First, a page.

only without trippy symptoms. The brain mushroom affects the brain. It has been shown to help with Alzheimer’s disease, strokes, cognitive function, and muscle memory.
Oyster mushroom- Pleurotus osteatus
There are many different species of oyster mushroom which can have a range of growth characteristics and properties. However, for the purposes of this blog P. ostreatus
will be focused on because it the most commonly grow oyster at Fungi Ally. It can be found growing out of broadleaf hardwoods in the spring and fall. It has a wide range of hosts that include but are not limited to; alders, maples, oaks, cottonwoods, ashes, beech, birch, willows, elms and poplars. It is a meaty mushroom that is widely consumed across the globe.
It is a delicious mushroom that also has medicinal properties. It contains a compound called Lovastatin that has been shown to treat and lower excessive cholesterol in the blood. Mice studies also suggest it aids in tumor suppression.
Chestnut- Pholiota nameko
Although, here at Fungi Ally, this mushroom isn’t cultivated it has similar growing conditions to P. limonella
(aka P. squarrosa-adiposa
) which is grown on the farm. It is a viscid, brown to tan mushroom that grows in thick clusters. They have high yields for the first 2-3 flushes and have a nutty flavor. It has been noted to carry antimicrobial characteristics and can help in resisting infection.
Reishi- Ganoderma lucidum
Reishi is a gorgeous and powerful medicinal mushroom. It has long been respected as a healer amongst the forest across the planet. It grows horizontally. It resembles an antler at first and, when it is time, will fan the tip of the antler out to create the ‘cap’ of the mushroom. All exempt the rim of the mushroom will change color to shades of yellow, orange, but mostly red. It will have a hardened surface that is glossy and deserves a second look.
Healers have long recognized this mushrooms ability to assist the immune system but now it is understood how this occurs physiologically. It produces compounds that are antitumor/-bacterial/-viral. These compounds and others are immunostimulating and some compounds even enhance natural killer cells ability to fight cancerous cell proliferation. Reishi has potential to increase DNA and RNA synthesis, lower blood pressure, and enhance bone marrow growth. Triterpenes contained in reishi are anti-inflammatory and antitussive. It also is an antioxidant and therefore has the ability to scavenge free radicals.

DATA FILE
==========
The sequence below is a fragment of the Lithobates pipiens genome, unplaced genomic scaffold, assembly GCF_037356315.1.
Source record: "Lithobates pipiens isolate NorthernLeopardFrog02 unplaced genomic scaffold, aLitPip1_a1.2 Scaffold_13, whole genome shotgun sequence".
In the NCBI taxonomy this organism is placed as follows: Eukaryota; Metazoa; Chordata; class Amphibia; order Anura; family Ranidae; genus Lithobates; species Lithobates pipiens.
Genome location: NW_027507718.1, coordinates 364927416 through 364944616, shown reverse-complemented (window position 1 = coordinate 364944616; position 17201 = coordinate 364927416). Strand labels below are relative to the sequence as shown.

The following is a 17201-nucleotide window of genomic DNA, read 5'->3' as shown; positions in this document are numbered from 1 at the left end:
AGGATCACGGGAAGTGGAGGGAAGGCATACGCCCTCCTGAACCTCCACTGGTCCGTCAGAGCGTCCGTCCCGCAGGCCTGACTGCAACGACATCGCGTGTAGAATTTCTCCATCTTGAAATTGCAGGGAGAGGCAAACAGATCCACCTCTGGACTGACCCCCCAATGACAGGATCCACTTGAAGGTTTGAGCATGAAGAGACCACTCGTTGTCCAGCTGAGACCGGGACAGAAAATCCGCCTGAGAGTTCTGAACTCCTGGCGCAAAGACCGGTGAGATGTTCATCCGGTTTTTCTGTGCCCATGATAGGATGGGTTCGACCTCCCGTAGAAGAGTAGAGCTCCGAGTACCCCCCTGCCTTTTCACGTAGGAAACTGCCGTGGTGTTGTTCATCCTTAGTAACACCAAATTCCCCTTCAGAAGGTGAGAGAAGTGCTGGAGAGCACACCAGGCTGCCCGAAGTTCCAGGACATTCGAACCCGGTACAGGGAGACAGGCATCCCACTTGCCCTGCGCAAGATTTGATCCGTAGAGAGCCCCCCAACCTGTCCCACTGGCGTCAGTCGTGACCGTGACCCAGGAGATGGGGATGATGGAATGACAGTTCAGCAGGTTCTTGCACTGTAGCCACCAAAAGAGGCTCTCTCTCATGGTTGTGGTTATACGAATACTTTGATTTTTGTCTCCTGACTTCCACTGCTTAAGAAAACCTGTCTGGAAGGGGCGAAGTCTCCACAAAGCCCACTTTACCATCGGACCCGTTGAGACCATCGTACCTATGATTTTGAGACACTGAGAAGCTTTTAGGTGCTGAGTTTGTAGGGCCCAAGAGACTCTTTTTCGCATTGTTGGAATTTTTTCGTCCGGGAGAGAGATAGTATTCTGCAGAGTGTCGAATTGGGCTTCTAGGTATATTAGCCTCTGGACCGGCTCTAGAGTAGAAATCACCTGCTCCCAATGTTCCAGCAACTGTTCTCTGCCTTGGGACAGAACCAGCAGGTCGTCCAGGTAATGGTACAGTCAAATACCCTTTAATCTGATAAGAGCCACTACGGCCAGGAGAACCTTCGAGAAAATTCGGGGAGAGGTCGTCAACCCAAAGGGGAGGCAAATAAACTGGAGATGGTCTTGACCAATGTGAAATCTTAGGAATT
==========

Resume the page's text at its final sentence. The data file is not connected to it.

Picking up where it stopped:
Cordyceps militaris and C. sinensis
Cordyceps is a fascinating ascomycete fungi with an ability to grow inside insects. It will eventually cause the insect’s death and protrude an ascocarp, usually from the hosts head. In some cases this fungus even has the ability to mind control by making the host climb to high locations in an attempt to spread spores over the colony, this occurs with some species of ants.
Here at Fungi Ally, a grant has been issued to the farm to study the cultivation of Cordyceps. It is a new trial underway but seems optimistic so far. Cordyceps is a traditional mushroom used in eastern medicine for hundreds of years. Used as a general tonic to promote vigor and enhance the immune system. Recent studies have also suggested it aids in the endocrine system as a natural sex enhancer while moderating epinephrine effects. It is antitumor and inhibits cancerous cell proliferation. It also helps asthmatic individuals when consumed as a lung tonic. This zombie mushroom prevents human zombieness (drowsiness), persistent cough, impotence, anemia, and reduce excess phlegm.
There you have it. Now you have an answer to the question, "What are mushrooms good for?"
by Ben Baldi
Hobbs, C. (2003). Medicinal mushrooms
. Summertown, TN: Book Pub.
Stamets, P., & Stamets, P. (1997). Growing gourmet and medicinal mushrooms = : A companion guide to The mushroom cultivator